So I’ve done a bit of Marc’s publicity for him here by writing this post. But what I really mean to say is that campaigns are such a good way to get good PR. If you’ve got the balls to do it, arm yourself with facts, figure out your campaign strategy, then stick your head over the parapet and let rip. Next thing you know you’re seen as a true leader, with a strong brand, and plenty of online copy (and, I expect in Marc’s case, offline too).

It’s the essence of PR. Don’t talk about yourself. People don’t necessarily want to hear you talk about how great your products and people and services are. But they do want to know how issues will affect them. If you can position yourself as a leader in these mission-critical areas, the doors to publicity open wide.

And social media? Well, never has the phrase ‘disintermediation of the web’ rung more true. Create a video, and a site, and maybe a Twitter account, and you can address your audience directly, in a compelling way, engaging in the debate and spreading the word. And campaigns are all about debate, right?

I’ll sign off with a bit more free publicity for Marc. Watch the ‘Have I Been Penalized?’ video to find out what the true risk of Google penalties means for you, visit the ‘Have I Been Penalized?’ website to sign up for the campaign email list, or follow the campaign’s progress to address Google penalties on Twitter. I’m watching it with interest, and it could pan out to be a fascinating case study.

Oh, and a final disclaimer: I’m not part of Marc’s campaign. Besides, he seems to be doing fine himself…

2011 social media predictions

So while I have my blogging head on – hot off the news that Delicious is disappearing and Facebook has undergone yet another redesign – I thought I’d jot down my thoughts on the state of the social media nation for the coming year. It’s not all good. Here we go…

Confidence will go down

Social media lives in the cloud (or ‘online’ as we used to say). This is good, in that the cloud is a wonderful thing where you can pool computing resources and readily share information. But its fluidity is a problem. I’ve already written about my dislike of the state of ‘permanent beta’ of such services, and with the recent make-over of Facebook, I remain annoyed. The bigger a site gets, the more we depend on it. The more it changes, the less we like it – not just because we have to relearn it, but strategists have to go back to the blueprints, trainers have to re-do all their materials, and so on. And that’s nothing compared to what happens when sites like Delicious just disappear. How can you invest time and effort, how can you plan, when you don’t know what’s going to happen over the next few months, let alone the next year?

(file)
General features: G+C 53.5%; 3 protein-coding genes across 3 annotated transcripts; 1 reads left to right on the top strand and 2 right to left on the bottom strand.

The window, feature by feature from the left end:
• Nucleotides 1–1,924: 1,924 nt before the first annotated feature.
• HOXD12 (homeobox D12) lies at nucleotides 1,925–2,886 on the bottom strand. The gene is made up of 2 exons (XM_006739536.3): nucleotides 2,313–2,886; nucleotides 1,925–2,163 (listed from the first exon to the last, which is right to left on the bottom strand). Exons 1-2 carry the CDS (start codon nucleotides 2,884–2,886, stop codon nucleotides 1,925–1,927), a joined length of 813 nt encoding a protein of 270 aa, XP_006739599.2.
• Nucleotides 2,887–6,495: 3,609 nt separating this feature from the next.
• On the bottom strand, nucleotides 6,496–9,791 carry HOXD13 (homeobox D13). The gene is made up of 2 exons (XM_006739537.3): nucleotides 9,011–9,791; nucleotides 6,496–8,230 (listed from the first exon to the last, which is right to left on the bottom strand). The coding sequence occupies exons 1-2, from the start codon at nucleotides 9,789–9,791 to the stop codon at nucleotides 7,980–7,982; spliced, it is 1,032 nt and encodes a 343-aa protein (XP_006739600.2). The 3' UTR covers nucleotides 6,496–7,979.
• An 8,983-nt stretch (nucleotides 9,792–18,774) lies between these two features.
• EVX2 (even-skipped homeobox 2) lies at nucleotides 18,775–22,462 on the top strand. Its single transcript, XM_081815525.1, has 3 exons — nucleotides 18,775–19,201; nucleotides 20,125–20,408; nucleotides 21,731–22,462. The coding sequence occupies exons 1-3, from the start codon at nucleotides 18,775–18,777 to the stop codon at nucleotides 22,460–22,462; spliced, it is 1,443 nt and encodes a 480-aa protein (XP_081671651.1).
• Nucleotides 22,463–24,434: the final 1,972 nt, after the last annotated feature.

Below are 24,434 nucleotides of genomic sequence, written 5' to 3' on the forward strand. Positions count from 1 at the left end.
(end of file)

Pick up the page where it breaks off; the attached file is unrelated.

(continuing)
Monetisation will continue to be a problem

Yahoo owns the biggest bookmarking service around, and it cannot make money off it. Twitter, as far as I’m aware, still doesn’t have a monetisation strategy. I don’t quite understand how Mark Zuckerberg can be so rich off the back of Facebook. Anyone remember the dotcom boom and bust? Social media feels horribly similar, in that I believe the people who make money off social media right now are the ones who get paid to assess its value. It’s very like the old gold rushes – the ones who got rich were the ones who sold the spades to dig for the gold, not the poor fools actually looking for it.

PR still won’t ‘get it’

I still feel my temples throb when I meet up with digital colleagues at PR agencies, who recount phrases they continue to come across such as “Let’s do some blogging stuff” or “Maybe we should send some tweets out.” Social media is still new, but it’s gone from burbling helplessly in the cot to at least toddling. Four-plus years is enough for PR people to have understood the basics, but my anecdotal evidence suggests that PR people, while they are completely brilliant at issues, are unrivalled organisers and demon communicators, are completely at sea when it comes to the high-level strategy and the low-level nuts and bolts of getting through to people online. I don’t see this changing any time soon.

Freelancers will find it an increasingly tough gig

I admit I haven’t found the past year easy by any means. People rightly want the confidence of an agency behind their programmes in case I get run over by a bus. And if/when you do finally get a client who’s prepared to work with you in the longer term, again they quite rightly want to know your ‘secret sauce’ – and then do it for themselves.

Digital agencies will rise

While I find PR people don’t ‘get’ digital, I do find digital ‘gets’ PR. My prediction here is that, far from PR subsuming digital, it will eventually be the other way around. Digital agencies have the heft of a professional outfit, with a proper team structure and a wealth of expertise that, I think, will be the umbrella model for the future.

Social media curves will continue to go up, but results will continue to disappoint